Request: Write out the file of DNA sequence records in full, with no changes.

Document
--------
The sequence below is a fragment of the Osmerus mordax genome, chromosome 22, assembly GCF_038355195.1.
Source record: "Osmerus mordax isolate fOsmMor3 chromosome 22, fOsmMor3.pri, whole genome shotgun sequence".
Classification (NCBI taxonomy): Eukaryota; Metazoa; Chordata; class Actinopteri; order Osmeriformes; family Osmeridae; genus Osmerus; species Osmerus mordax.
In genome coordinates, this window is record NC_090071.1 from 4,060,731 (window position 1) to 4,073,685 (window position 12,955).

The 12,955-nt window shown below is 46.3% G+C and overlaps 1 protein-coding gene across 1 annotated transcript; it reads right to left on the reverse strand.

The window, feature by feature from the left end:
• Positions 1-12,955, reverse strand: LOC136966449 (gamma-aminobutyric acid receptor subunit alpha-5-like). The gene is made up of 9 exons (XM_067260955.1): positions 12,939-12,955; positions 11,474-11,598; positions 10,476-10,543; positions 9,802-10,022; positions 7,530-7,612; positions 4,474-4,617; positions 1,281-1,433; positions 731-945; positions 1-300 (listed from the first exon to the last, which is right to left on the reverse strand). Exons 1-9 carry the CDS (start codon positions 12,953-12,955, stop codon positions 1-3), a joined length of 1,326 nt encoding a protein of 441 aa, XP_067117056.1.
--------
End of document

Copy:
The sequence below is a fragment of the Osmerus mordax genome, chromosome 22, assembly GCF_038355195.1.
Source record: "Osmerus mordax isolate fOsmMor3 chromosome 22, fOsmMor3.pri, whole genome shotgun sequence".
Classification (NCBI taxonomy): Eukaryota; Metazoa; Chordata; class Actinopteri; order Osmeriformes; family Osmeridae; genus Osmerus; species Osmerus mordax.
In genome coordinates, this window is record NC_090071.1 from 4,060,731 (window position 1) to 4,073,685 (window position 12,955).

The 12,955-nt window shown below is 46.3% G+C and overlaps 1 protein-coding gene across 1 annotated transcript; it reads right to left on the reverse strand.

The window, feature by feature from the left end:
• Positions 1-12,955, reverse strand: LOC136966449 (gamma-aminobutyric acid receptor subunit alpha-5-like). The gene is made up of 9 exons (XM_067260955.1): positions 12,939-12,955; positions 11,474-11,598; positions 10,476-10,543; positions 9,802-10,022; positions 7,530-7,612; positions 4,474-4,617; positions 1,281-1,433; positions 731-945; positions 1-300 (listed from the first exon to the last, which is right to left on the reverse strand). Exons 1-9 carry the CDS (start codon positions 12,953-12,955, stop codon positions 1-3), a joined length of 1,326 nt encoding a protein of 441 aa, XP_067117056.1.